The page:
We learned Tuesday that the California Department of Public Health rescinded its dangerous January guidance permitting the state’s healthcare facilities to force COVID-positive staff back to work without isolation periods or testing.
The state’s move comes after nurses with SEIU 721 spoke out against the health guidance in early January. Under the guidelines, state health facilities facing staffing shortages were allowed to require doctors, nurses, and other workers to return to work immediately after testing positive for COVID-19 if they were asymptomatic — so long as the infected staff members wore N95 face masks.
The state’s standard endangered healthcare workers and patients who would have been exposed to staff known to be infected with COVID-19 — at a time when the County and state faces an unprecedented wave of cases because of the highly transmissible Omicron variant.
In a letter to Gov. Gavin Newsom sent on January 13, SEIU 721 President David Green objected to the new standards and called on the governor to protect healthcare workers.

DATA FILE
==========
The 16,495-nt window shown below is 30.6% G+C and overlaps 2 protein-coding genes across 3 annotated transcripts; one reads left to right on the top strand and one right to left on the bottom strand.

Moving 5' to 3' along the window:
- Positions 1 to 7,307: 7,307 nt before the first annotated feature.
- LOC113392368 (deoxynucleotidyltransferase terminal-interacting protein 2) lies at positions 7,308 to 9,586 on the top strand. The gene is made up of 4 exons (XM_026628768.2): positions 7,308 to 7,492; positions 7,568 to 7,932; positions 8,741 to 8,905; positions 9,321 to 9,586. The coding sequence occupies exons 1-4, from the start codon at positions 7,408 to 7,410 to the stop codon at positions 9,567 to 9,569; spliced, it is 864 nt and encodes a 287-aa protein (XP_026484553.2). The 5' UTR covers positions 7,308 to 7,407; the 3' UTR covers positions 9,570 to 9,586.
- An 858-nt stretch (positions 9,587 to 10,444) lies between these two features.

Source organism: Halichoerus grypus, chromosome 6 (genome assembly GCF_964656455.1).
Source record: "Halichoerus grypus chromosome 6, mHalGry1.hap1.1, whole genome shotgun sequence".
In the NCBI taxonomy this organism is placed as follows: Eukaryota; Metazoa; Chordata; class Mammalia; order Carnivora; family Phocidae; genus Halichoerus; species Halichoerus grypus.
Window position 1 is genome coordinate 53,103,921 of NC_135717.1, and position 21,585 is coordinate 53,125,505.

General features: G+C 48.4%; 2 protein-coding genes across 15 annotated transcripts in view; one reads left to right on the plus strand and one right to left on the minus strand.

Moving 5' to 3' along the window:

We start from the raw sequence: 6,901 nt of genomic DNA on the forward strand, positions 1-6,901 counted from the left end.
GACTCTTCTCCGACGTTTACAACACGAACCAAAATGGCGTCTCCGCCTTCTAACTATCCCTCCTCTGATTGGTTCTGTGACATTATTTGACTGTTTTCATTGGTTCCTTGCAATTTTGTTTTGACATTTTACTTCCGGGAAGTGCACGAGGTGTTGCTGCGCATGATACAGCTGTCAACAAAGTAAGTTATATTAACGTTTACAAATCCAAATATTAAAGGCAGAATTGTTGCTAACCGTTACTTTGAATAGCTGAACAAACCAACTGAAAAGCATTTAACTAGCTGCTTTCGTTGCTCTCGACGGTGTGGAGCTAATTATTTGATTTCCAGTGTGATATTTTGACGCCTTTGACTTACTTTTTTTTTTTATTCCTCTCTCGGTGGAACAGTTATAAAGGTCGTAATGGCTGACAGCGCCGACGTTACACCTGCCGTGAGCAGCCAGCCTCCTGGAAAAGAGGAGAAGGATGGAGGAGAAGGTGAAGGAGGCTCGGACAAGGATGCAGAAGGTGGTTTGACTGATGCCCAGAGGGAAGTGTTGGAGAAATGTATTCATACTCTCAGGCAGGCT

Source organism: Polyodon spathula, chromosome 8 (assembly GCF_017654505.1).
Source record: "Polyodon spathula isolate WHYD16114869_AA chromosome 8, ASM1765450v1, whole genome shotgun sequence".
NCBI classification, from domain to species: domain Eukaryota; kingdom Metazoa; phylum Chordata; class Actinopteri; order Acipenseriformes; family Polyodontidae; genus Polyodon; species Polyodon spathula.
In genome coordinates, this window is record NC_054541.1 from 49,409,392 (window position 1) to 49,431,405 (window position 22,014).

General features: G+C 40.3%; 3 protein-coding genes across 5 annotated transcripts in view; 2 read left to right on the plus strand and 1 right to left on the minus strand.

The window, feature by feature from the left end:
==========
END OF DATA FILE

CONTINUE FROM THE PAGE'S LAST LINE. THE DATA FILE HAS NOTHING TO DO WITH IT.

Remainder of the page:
“This guidance endangers healthcare workers across the state, including the thousands of nurses, clinic workers, and other frontline healthcare professionals in Southern California who are SEIU 721 members,” said Green in his letter to Newsom. “Since the emergence of COVID-19 in our communities, we’ve known that asymptomatic carriers can spread the virus.”
Green and SEIU 721 members also called for greater investment in recruitment and retention of healthcare staff to head off future staffing shortages. For too long, the hospitals and clinics SEIU 721 members work in have been short-handed, with administrators trying to find savings by contracting out vital services to private corporations and relying on tools like nurse registries and traveling nurses.
“The COVID-19 pandemic, including the Omicron wave, has shown that these practices are no substitute for having an adequate number of fairly compensated professional healthcare staff who are treated with dignity and respect and who are not expected to overwork themselves or operate in unsafe conditions when patient intake is high,” wrote Green in his letter to Newsom. “Gov. Newsom, you have referred to healthcare workers as ‘heroes’ in the past. I am asking you to please show these workers that you believe they are heroes by doing everything in your power to protect and invest in them.”